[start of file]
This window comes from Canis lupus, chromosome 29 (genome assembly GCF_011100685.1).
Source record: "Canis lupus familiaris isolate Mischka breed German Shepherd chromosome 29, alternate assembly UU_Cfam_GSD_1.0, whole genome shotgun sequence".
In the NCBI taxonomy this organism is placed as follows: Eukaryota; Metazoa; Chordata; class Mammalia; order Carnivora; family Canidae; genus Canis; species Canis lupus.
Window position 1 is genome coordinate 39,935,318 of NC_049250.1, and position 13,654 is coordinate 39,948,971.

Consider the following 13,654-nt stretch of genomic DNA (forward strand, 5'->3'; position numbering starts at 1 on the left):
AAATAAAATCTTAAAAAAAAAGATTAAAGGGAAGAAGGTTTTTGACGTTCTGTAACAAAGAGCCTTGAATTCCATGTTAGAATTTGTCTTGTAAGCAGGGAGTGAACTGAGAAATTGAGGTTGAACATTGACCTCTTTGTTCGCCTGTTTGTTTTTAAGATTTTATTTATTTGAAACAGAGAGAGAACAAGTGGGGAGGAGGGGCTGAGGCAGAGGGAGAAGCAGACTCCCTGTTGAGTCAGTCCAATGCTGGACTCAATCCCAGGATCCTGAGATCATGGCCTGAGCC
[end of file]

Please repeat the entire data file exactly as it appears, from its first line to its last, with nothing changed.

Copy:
This window comes from Canis lupus, chromosome 29 (genome assembly GCF_011100685.1).
Source record: "Canis lupus familiaris isolate Mischka breed German Shepherd chromosome 29, alternate assembly UU_Cfam_GSD_1.0, whole genome shotgun sequence".
In the NCBI taxonomy this organism is placed as follows: Eukaryota; Metazoa; Chordata; class Mammalia; order Carnivora; family Canidae; genus Canis; species Canis lupus.
Window position 1 is genome coordinate 39,935,318 of NC_049250.1, and position 13,654 is coordinate 39,948,971.

Consider the following 13,654-nt stretch of genomic DNA (forward strand, 5'->3'; position numbering starts at 1 on the left):
AAATAAAATCTTAAAAAAAAAGATTAAAGGGAAGAAGGTTTTTGACGTTCTGTAACAAAGAGCCTTGAATTCCATGTTAGAATTTGTCTTGTAAGCAGGGAGTGAACTGAGAAATTGAGGTTGAACATTGACCTCTTTGTTCGCCTGTTTGTTTTTAAGATTTTATTTATTTGAAACAGAGAGAGAACAAGTGGGGAGGAGGGGCTGAGGCAGAGGGAGAAGCAGACTCCCTGTTGAGTCAGTCCAATGCTGGACTCAATCCCAGGATCCTGAGATCATGGCCTGAGCC